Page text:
CAN Superconductor will sell you a small disc for 40 Euro and they even have an e-shop.
     
  7. May 14, 2018 #6

    TeethWhitener

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    The fumes are volatiles (either CO2 or NOx depending on the precursors). The oxides that are left are non-volatile (even at 1500K). With a water bubbler, you'd probably be well under the ppb level for the metal vapors. By far the most dangerous aspect of this synthesis is the heat. (in second place is probably getting electrocuted by a frayed wire...chemical dangers are waaaay down on the list)
     
  8. May 14, 2018 #7

    berkeman

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    This seems like a good comment to tie off this thread with. Thanks everybody.
     
  9. May 16, 2018 #8
    Would someone who's knowledge'able guide me through the steps of synethesizing YBCO and how costly each step would be?

    I do know that my university has a furnace which can provide oxygen flow and heat up to 1500 celsius, so that's taken care of.

    For simplicity, I guess costs of electricity can be ignored. I also figure that powders themselves are not very expensive?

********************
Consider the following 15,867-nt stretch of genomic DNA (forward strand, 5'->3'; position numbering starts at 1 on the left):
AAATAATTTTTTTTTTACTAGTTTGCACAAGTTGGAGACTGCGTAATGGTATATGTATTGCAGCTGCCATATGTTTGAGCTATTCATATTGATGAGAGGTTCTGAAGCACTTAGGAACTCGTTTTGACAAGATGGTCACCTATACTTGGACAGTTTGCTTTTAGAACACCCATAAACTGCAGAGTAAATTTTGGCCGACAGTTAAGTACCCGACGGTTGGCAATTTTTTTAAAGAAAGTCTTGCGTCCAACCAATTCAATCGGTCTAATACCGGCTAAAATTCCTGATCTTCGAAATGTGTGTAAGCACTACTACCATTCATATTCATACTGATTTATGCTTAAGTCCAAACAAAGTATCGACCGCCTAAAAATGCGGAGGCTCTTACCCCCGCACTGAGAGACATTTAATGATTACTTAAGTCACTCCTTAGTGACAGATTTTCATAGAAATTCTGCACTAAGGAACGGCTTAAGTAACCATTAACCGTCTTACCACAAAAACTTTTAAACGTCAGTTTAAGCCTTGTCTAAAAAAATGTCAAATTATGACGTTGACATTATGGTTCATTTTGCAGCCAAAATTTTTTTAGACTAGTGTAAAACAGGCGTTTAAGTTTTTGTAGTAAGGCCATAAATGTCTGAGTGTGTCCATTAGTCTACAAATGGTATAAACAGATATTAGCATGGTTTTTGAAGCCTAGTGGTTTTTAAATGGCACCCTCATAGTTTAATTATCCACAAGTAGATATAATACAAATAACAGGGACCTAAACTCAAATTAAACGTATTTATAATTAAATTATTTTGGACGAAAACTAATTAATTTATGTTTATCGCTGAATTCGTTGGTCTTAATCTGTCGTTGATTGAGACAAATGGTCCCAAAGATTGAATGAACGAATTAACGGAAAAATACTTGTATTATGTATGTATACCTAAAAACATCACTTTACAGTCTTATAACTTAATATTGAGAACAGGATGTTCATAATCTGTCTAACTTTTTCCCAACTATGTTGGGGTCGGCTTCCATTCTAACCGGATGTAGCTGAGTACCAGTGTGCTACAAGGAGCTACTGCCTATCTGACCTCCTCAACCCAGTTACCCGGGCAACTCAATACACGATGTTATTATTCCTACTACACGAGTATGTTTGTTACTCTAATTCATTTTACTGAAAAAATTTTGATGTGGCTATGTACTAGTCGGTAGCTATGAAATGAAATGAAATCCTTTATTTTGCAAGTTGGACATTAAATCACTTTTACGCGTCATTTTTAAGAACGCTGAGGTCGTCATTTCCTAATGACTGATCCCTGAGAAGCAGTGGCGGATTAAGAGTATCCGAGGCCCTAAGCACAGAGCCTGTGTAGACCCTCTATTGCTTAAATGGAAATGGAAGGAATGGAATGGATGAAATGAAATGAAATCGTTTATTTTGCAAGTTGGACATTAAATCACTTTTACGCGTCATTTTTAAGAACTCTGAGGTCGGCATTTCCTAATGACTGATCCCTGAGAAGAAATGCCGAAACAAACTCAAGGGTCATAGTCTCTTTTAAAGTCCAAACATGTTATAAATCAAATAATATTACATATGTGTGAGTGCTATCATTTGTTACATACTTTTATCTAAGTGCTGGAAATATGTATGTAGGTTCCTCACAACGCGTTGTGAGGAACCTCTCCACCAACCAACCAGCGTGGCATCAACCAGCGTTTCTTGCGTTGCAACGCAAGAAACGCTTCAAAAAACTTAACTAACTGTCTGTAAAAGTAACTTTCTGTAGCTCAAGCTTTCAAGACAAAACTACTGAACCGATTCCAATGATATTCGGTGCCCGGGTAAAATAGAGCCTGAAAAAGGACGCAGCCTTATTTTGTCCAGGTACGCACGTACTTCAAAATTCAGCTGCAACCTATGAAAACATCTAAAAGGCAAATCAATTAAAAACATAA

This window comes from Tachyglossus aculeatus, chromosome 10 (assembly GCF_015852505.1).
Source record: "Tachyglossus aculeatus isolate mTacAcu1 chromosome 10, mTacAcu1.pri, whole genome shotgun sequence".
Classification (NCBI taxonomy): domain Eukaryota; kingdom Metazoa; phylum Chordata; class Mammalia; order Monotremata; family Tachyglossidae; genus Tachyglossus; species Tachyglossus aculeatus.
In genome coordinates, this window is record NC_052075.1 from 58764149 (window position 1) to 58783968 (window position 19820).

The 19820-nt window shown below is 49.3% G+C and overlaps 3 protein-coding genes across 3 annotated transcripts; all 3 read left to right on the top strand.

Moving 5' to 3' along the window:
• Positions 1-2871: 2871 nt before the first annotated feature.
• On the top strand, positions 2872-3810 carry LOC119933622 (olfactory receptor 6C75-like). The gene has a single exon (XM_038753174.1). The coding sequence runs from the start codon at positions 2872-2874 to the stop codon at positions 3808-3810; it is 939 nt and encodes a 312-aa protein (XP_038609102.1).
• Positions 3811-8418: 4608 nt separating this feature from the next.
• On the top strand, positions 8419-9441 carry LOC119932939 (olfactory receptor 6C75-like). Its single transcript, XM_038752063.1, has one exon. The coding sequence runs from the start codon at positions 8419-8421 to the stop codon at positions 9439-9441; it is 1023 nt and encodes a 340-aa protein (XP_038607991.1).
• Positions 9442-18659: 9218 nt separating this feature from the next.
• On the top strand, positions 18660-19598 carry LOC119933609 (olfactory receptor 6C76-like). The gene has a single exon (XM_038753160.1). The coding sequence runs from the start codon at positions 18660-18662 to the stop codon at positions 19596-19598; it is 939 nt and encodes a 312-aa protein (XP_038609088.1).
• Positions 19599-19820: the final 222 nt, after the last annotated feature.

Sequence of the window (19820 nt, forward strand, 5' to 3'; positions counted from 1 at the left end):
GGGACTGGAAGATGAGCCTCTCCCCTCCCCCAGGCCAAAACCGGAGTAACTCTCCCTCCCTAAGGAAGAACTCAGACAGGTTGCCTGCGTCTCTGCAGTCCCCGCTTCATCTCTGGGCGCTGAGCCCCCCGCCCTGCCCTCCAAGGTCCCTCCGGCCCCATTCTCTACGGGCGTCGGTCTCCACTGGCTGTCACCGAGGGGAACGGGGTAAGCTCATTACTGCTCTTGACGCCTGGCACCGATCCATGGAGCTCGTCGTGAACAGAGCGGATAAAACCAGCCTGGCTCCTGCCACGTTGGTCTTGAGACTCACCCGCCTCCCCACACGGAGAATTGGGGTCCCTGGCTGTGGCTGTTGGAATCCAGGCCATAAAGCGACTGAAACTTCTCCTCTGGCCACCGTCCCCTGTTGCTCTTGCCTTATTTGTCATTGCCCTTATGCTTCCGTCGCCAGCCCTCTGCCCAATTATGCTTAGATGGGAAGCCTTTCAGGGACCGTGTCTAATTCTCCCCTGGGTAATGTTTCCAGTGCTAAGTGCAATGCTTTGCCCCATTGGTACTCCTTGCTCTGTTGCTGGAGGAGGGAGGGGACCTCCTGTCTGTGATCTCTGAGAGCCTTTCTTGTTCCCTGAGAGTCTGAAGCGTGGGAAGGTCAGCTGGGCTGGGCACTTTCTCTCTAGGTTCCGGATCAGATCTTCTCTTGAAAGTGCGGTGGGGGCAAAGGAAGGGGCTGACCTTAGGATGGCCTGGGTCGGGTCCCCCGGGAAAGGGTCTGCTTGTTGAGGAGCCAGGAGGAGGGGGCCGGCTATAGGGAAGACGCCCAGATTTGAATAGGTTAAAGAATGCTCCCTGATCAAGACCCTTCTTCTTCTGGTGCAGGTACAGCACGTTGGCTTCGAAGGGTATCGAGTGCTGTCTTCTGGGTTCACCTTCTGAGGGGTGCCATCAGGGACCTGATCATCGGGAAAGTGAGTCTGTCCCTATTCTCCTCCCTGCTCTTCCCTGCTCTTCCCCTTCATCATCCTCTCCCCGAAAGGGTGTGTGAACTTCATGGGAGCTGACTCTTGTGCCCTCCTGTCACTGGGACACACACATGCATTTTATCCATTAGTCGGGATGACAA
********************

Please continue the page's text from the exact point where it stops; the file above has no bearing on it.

I've made a similar topic before but it got locked after someone replied "just buy some". I don't know why a mod would lock the thread after such a reply...

    Rather than just how and where to 'get' YBCO, I'm a lot more interested into the processes of making this material myself.
     
    Last edited: May 16, 2018
  10. May 16, 2018 #9

    TeethWhitener

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    Googling "YBCO preparation" yields a wealth of procedures. Here's one good one:
    http://www.chem.uky.edu/courses/che450g/handouts/123.html
    Looking at Sigma-Aldrich, each of the required powders will probably cost between $50-200 for 25 g.

    Of course, always follow proper safety procedures and use personal protective equipment (gloves/safety glasses/lab coat). If you don't know what you're doing, it's best to have someone who is familiar with the procedure as a guide.

    I'll ask the mentors to merge this thread with the other one.
     
  11. May 16, 2018 #10

    Lord Jestocost

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    As a research associate at a research center in Germany, I am among other things the responsible head of a laboratory for the synthesis/analysis of electroceramic materials. No student is allowed to perform a synthesis without a thorough practical training phase under permanent supervision, especially with respect to safety issues. To guide a beginner during the preparation of ceramic materials is an uttermost practical matter, one needs to do more than just communicating some recipes.